January 6, 2013 | Back to: Local News

Tech tips: Email access in Office 365

QUESTION: My office is switching to Microsoft’s Office 365 for email service and other features and I can’t get used to the new user interface — I’m used to working in Outlook, and now they want me to use a browser to retrieve my email. What’s the benefit of this new-fangled stuff?

ANSWER: Office 365 is Microsoft’s foray into web-based productivity tools, including a web-based interface for word processing, spreadsheet management, communications and online meetings.

It’s an amazingly nice product, and provides a lot of functionality for a very reasonable price. Although you do need to use a browser to take advantage of many of its features, let’s be clear: You can definitely continue to use Outlook to interact with your Office 365 email, and don’t take the word of anyone who advises you otherwise.

Of course, the ability to access your email using a browser is helpful. If you’re away from your normal computer, you can log into Office 365 mail from any browser on any computer.

In addition, Office 365 offers web-based access to products that work like Microsoft Word, Excel, PowerPoint, and OneNote, as well as full access to SharePoint and other Microsoft server products.

One of our favorite features is the support Office 365 adds for collaborative online meetings, including shared desktops for presentations and training, white boards for collaborative meetings, and visual and vocal online communications.

Office 365 also allows you to license the Microsoft Office products on a monthly basis.

Using this service, you don’t have to purchase Office products, and you’re guaranteed access to the latest release.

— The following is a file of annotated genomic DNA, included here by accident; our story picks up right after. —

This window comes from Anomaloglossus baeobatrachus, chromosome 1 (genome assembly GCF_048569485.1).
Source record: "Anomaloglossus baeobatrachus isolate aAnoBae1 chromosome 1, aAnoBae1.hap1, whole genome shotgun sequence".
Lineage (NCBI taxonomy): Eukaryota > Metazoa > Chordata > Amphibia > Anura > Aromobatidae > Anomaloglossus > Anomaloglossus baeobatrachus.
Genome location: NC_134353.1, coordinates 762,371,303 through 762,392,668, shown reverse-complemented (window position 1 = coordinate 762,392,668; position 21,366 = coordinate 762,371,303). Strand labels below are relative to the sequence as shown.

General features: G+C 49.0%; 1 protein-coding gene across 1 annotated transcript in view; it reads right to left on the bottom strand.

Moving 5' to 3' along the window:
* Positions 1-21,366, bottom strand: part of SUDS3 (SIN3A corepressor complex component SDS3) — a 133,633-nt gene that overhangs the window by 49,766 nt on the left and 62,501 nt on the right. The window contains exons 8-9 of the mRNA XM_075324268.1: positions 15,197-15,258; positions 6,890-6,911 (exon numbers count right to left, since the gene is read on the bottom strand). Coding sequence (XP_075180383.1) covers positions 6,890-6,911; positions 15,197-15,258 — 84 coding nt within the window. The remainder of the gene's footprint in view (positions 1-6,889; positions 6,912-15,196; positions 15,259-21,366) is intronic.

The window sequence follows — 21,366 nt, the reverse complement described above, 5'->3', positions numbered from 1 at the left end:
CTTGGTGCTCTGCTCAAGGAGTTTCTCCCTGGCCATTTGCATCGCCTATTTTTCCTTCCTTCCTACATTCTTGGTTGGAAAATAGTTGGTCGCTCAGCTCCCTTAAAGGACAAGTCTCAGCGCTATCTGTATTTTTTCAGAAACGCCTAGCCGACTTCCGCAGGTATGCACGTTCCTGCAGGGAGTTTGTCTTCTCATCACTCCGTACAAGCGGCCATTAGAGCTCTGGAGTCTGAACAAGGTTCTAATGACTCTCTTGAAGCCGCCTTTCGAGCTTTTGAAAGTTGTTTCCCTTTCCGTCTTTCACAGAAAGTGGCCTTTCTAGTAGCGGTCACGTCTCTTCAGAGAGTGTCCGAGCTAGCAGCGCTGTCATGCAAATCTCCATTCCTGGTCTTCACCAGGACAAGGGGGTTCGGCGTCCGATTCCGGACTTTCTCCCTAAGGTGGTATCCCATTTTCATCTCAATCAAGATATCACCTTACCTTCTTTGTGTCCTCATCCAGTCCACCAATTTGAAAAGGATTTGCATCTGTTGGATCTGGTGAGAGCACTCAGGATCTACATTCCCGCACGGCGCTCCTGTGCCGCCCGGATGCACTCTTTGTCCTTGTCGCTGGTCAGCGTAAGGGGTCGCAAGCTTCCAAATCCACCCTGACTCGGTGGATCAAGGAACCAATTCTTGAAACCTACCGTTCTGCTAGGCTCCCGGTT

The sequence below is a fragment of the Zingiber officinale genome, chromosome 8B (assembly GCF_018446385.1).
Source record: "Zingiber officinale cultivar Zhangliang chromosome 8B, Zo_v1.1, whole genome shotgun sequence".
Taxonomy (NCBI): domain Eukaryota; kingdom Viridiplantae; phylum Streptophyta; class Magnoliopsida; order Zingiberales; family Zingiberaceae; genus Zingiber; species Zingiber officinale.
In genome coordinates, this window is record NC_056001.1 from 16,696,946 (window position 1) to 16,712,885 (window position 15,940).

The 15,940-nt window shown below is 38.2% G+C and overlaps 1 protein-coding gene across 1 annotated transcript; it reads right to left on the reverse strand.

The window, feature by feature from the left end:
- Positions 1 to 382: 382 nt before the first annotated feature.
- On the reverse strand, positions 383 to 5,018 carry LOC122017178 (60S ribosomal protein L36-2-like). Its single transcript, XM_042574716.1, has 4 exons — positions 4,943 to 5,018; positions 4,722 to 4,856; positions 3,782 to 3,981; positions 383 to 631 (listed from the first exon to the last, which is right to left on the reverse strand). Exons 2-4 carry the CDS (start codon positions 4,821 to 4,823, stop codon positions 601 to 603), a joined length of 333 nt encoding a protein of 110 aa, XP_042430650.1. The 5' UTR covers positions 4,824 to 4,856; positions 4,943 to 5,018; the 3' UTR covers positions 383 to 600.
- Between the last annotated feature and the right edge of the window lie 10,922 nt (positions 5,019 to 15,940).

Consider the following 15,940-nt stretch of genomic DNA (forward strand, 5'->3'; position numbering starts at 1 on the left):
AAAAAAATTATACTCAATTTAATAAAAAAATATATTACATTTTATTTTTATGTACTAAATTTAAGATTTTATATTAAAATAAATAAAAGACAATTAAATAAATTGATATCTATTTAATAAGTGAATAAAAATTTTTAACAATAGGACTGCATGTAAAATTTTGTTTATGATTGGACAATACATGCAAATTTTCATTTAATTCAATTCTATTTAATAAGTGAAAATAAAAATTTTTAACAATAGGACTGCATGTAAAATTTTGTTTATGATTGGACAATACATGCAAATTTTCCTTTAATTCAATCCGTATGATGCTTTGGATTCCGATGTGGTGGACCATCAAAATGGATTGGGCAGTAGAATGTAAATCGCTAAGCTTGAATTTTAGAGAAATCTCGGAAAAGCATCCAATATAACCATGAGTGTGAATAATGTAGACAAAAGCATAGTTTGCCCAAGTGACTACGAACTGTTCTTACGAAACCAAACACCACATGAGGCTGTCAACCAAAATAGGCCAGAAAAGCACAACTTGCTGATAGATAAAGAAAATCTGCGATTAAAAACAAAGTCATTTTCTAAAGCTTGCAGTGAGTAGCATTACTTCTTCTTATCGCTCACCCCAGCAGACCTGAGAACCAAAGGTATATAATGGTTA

If you want to use Outlook to access your Office 365 email, follow the instructions Microsoft provides online at http://goo.gl/CoaSD.

Visit the Microsoft Office 365 website at http://goo.gl/FkoXe and sign up for a free trial of Office 365.

Although you may feel some trepidation at moving to a new system, Office 365 really is a strong product that includes excellent email, website, document sharing and meeting presentation software.

Extra charges on AT&T bill

Marge: I recently noticed a monthly $10 fee on my AT&T phone bill. I think I’ve been paying this forever. What is it and how can I get rid of it?

ANSWER: There actually is no Marge. Ken made the question up: he heard the story recently on the radio about people who had been leasing their phones from AT&T inadvertently for the past 30 years, because once upon a time, that was the only way to have a phone in your home.

Yes, it’s hard to believe for you young folks, but at one point, you could only get a phone by leasing it from the phone company.

In the 1970s, the rules changed and anyone could purchase a land-line phone of their choosing from any vendor.

I clearly remember purchasing my first phone that didn’t come from AT&T. It was a big deal.

Yes, it was a big deal, but unbelievably, a lot of people never did that, and continue to pay AT&T fees of $10 or more per month, month after month, to cover their rental.

If you find an undisclosed fee on your bill that you don’t understand, make sure and ask the phone company about it.

If it is a rental fee, get rid of that phone and purchase a phone for yourself.

They can be had for not much money — certainly less than the yearly leasing fee. Be done with those monthly fees on your phone bill.

This issue only applies to land lines, and many people no longer even have a land line. If you do, take a moment and check for the fee. You don’t want to be like Marge.

Doug Behl and Ken Getz spent years answering technical questions in private, and are minimizing the questions by pre-emptively publishing the answers. Hear Doug and Ken’s tech tips on KNCO radio weekdays at around 8:21 a.m. and 5:38 p.m.. For more, visit http://blog.techtipguys.com. Submit your own technical questions to questions@techtipguys.com.

Doug Behl and Ken Getz

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The Union Updated Jan 6, 2013 10:25PM Published Jan 9, 2013 07:05AM Copyright 2013 The Union. All rights reserved. This material may not be published, broadcast, rewritten or redistributed.